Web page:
The War on Zika

Chelsea Kwong, senior

Recently, the CDC issued travel advisories for several regions affected by the spreading Zika virus. The increasing concern about this virus has even impacted Duquesne nursing students, as the annual spring break trip to Nicaragua led by Duquesne faculty has been cancelled. As international health authorities and impacted countries work to minimize the impact of this deadly illness, little information about its effects are actually known. The virus shows no signs of stopping at this time, and is expected to result in approximately 3-4 million cases within the next year1.

According to the World Health Organization, Zika is “an emerging mosquito-borne Flavivirus related to dengue, yellow fever, Japanese encephalitis, and West Nile viruses, and is transmitted by Aedes spp. Mosquitoes” (2015).  Symptoms include fever, myalgia, conjunctivitis, and other unpleasant conditions2. However, its most striking effects have been neurological and autoimmune in nature. The virus has been linked to an increased incidence of conditions including Guillain-Barre syndrome, thrombocytopenic purpura, leucopenia, and meningoencephalitis1.

Its most devastating effects, however, have been observed in newborns whose mothers contracted the virus during pregnancy. Specifically in Brazil, an alarming amount of cases of microcephaly (a condition in which the infant’s head appears shrunken. The smaller head capacity affects the brain, which cannot properly develop as a result of the condition) have arisen within the past year. Much of the travel advisories and warnings have been targeted toward pregnant women, whose fetuses are at risk for birth defects2.

The virus was first discovered in Uganda in 1947, but has not been of concern to humans until 2007, when the virus surfaced in Micronesia. Several years later, in May of 2015, the World Health Organization reported occurrence in the Americas, particularly in Brazil. It is said that Brazil had upwards of 1.3 million occurrences of Zika in 2015. The virus has since spread to several countries in South and Central America, even reaching Puerto Rico.3

Attention has been directed toward Brazil, a country that has been most impacted by the virus, as it is to host the Olympic Games this summer in Rio de Janiero. Already suffering political and financial hardships, the government remains optimistic about the situation, saying that “Zika will pose no risk to Olympic visitors unless they’re pregnant”, and that because the games are occurring during Brazil’s winter, the mosquitoes should not be as active. Despite the outward optimism, athletes and prospective spectators of the international event have raised concerns, and airlines have begun to give refunds to those canceling trips to Zika affected areas, particularly Brazil.4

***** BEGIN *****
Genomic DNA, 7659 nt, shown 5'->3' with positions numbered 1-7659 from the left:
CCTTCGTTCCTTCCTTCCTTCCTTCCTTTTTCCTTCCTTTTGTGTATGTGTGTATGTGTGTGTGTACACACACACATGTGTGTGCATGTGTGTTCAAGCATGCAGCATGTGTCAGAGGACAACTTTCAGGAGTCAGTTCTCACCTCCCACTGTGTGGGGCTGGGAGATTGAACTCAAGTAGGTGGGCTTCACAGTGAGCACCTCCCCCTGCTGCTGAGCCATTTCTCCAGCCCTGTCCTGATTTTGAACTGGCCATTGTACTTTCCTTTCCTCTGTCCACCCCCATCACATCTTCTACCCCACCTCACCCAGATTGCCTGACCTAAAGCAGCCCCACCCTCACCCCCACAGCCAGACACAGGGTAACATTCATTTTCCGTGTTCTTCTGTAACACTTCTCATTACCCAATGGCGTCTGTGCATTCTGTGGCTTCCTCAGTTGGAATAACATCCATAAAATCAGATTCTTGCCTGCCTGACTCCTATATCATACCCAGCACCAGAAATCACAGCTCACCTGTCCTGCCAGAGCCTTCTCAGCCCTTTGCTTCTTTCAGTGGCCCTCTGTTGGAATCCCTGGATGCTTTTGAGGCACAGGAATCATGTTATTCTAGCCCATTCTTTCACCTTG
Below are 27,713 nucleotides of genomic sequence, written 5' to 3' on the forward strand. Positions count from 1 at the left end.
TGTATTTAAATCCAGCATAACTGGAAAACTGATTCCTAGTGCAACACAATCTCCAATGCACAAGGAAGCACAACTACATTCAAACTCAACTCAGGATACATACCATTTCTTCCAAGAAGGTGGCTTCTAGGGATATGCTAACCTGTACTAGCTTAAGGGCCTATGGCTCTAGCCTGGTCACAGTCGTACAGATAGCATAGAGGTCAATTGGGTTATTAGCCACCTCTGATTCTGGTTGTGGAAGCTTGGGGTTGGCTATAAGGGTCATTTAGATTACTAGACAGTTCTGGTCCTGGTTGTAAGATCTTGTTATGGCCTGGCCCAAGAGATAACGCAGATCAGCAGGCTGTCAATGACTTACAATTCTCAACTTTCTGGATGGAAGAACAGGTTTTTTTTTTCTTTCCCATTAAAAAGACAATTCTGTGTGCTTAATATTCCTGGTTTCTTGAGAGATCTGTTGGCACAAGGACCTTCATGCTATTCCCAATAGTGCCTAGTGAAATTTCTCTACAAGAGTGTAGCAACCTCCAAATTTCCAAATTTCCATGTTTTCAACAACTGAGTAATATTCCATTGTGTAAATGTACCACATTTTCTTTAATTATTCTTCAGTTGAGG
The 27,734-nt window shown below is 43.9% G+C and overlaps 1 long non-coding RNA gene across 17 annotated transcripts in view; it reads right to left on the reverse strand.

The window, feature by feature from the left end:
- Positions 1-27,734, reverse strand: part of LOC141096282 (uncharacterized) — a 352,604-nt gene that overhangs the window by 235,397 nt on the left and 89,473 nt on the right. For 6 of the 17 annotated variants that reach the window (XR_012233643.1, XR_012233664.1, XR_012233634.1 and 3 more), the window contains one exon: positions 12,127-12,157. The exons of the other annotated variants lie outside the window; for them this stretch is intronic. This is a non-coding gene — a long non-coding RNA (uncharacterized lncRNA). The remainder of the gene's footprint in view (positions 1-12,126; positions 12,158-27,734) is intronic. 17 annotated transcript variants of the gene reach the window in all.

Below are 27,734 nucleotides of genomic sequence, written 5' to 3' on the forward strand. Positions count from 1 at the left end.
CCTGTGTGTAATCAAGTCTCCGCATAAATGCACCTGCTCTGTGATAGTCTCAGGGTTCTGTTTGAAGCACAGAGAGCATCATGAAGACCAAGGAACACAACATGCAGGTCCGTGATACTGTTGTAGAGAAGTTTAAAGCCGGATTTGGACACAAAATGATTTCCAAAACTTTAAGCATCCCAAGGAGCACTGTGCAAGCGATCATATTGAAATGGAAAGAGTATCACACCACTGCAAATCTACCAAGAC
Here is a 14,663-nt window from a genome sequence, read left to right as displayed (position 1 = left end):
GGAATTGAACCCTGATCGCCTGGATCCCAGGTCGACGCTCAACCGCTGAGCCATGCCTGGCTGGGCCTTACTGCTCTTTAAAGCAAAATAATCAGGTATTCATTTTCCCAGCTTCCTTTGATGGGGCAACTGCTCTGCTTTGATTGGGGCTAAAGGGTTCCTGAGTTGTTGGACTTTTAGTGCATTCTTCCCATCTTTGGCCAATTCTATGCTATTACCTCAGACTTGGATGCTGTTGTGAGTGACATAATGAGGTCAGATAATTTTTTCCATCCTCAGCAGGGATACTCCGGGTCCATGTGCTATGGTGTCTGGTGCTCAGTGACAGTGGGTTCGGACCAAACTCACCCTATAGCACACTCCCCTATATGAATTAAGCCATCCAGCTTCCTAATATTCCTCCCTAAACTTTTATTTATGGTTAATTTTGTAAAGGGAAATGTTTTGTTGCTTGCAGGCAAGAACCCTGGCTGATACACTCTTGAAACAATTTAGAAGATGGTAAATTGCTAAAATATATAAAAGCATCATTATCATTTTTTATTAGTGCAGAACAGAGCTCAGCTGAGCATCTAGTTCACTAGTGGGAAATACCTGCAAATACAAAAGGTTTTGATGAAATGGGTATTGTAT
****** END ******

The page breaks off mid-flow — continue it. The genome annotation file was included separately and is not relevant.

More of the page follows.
The U.S. Department of Health states that “although local transmission of Zika virus has not been documented in the continental United States, Zika virus infections have been reported in returning travelers”. Currently, there are no publically available tests for the disease. People within the affected regions observe for onset of symptoms such as the dengue infection, fever, conjunctivitis, etc. There is also no vaccine for the disease, and it has become especially important for those inhabiting these regions (or those who must travel to these regions) to engage in standard mosquito precautions. It is critical that pregnant women avoid travel to these areas, and should be assessed by a doctor immediately if exhibiting the various symptoms of the disease within two weeks of travel.3 Though the United States is at low risk for a widespread outbreak of Zika, it is important to be aware of the condition and its devastating effects.

1Trinfol, M. & Udani, S. (2016). Concern over Zika virus grips the world. The Lancet. doi. 10.1016/S0140-6736(16)00257-9

2World Health Organization. Zika virus outbreaks in the Americas. Weekly Epidemiological Record, 45(90), 609-616. Retrieved from

3Hennessey, M., Fischer, M., & Staples, J.E. (2016). Zika virus spreads to new areas- Region of the Americas, May 2015-January 2016. U.S. Department of Health and Human Services/Centers for Disease Control and Prevention: Morbidity and Mortality Weekly Report, 65(3), 55-57.

4Walsh, B., Sifferlin, A., Worland, J. & Sandy, M. (2016). Zika’s toll. Time, 187(5), 42-47.



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